Recently I wrote about receiving an email that had a major spoiler for a recent film. The email was from someone I did not know who had sent it out as a mass mailing.to everyone at all connected with my university. In the discussion that followed my post, some readers said that knowing how things turn out actually increased their enjoyment. It turns out that there is some evidence in support of that position.
‘It’s not the journey, it’s the destination’ might seem like trite advice, but when it comes to storytelling, the worn adage actually seems to hold up to scrutiny. Just ask Nicholas Christenfeld, professor of psychology at the University of California, San Diego: in a 2013 study, he put our cultural obsession with so-called ‘spoilers’ to the test. After sneakily revealing the end of short stories when describing them to test subjects, he found that their enjoyment of the fictional narratives actually increased – a conclusion that perhaps isn’t so surprising if you think about how many times you’ve watched your favourite movie or read your favourite book. However, Christenfeld still found that there was a forceful knee-jerk aversion to the idea of having a story spoiled, so you might still want to restrain yourself before blurting out the latest Game of Thrones twist to friends and insisting it’s for their own good.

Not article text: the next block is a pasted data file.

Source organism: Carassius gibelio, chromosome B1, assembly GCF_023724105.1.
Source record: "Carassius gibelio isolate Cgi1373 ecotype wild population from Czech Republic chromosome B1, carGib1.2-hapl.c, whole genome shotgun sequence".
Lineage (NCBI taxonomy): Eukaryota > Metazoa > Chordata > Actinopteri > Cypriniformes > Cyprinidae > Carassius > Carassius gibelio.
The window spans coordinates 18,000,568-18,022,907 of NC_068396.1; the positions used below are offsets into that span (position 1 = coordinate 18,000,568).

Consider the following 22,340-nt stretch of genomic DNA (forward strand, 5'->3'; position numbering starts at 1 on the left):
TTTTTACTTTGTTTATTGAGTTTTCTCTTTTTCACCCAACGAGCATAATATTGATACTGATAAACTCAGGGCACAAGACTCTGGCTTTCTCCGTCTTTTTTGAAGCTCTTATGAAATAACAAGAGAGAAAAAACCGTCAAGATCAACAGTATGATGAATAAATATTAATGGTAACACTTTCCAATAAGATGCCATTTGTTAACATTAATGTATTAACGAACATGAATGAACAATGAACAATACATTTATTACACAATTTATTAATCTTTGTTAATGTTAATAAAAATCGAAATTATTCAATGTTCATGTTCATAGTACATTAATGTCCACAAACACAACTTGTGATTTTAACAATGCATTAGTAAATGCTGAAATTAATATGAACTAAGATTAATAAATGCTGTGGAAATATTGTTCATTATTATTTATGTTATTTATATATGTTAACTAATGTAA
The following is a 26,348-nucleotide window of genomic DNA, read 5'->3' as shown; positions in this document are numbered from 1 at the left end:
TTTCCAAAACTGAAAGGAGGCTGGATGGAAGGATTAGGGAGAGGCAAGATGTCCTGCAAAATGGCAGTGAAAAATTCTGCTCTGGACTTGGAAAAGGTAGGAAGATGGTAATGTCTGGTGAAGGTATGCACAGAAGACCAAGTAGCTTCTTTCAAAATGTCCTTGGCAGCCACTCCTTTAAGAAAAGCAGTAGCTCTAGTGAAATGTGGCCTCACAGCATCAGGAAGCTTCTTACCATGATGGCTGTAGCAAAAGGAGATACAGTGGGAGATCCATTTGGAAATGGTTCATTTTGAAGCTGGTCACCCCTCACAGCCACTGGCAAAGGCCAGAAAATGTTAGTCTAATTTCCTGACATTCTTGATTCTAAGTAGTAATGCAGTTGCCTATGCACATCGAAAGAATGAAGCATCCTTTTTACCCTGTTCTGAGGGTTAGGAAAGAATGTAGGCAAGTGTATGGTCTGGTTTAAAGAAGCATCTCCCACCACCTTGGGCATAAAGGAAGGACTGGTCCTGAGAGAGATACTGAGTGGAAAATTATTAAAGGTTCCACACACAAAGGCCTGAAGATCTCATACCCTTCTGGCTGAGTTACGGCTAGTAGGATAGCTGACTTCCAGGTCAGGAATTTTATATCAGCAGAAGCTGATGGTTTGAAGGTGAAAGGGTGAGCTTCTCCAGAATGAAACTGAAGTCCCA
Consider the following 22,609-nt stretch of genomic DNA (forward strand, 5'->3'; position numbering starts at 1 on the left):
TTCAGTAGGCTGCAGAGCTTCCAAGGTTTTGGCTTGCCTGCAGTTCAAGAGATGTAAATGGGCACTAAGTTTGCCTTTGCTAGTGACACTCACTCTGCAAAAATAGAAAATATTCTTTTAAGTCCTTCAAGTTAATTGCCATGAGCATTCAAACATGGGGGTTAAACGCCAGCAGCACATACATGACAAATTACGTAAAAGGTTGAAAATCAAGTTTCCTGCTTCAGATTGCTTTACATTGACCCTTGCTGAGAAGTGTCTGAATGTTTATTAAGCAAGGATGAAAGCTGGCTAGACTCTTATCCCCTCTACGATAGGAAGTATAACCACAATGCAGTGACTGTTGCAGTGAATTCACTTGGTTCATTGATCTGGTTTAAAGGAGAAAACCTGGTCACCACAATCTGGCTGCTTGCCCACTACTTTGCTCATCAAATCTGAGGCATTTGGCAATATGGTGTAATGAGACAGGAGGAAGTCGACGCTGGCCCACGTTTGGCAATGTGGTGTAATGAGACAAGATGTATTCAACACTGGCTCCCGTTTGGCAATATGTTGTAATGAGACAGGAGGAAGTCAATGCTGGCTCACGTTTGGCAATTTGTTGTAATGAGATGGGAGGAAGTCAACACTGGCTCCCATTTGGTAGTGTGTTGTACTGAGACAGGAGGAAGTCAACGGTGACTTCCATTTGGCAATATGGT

(I think the adage should read ‘It’s not the destination, it’s the journey’ for the rest of the passage to make sense.)
Here is Christenfeld discussing the study.
In my own case, I am a big fan of the mystery genre that usually takes the form where a crime is committed and the sleuth reveals the culprit at the very end in a dramatic denouement. But on occasion, I have enjoyed reading the same books again but in a different way, where on the second reading I look for the subtle clues and details that I missed the first time around. It is true that once released from the focus of trying to predict what might happen, one can pay attention to many other things that one might have otherwise missed.
In the case of the TV series Columbo, the crime is shown right at the beginning and you know who did it. The whole story involves a cat-and-mouse game between Columbo and the villain about how he figures it out and then gets the evidence needed to make an arrest. It is a lot of fun.
Ultimately it comes down to respecting the wishes of the writer/creator and the reader/viewer. If the story was written with the idea of building up the suspense for a big reveal at the end, then most people will get their enjoyment from that. So one should respect that and not gratuitously spoil it for them. In the age of the internet, there are many sources where people can get the full plot before reading or seeing it, if that is what they prefer.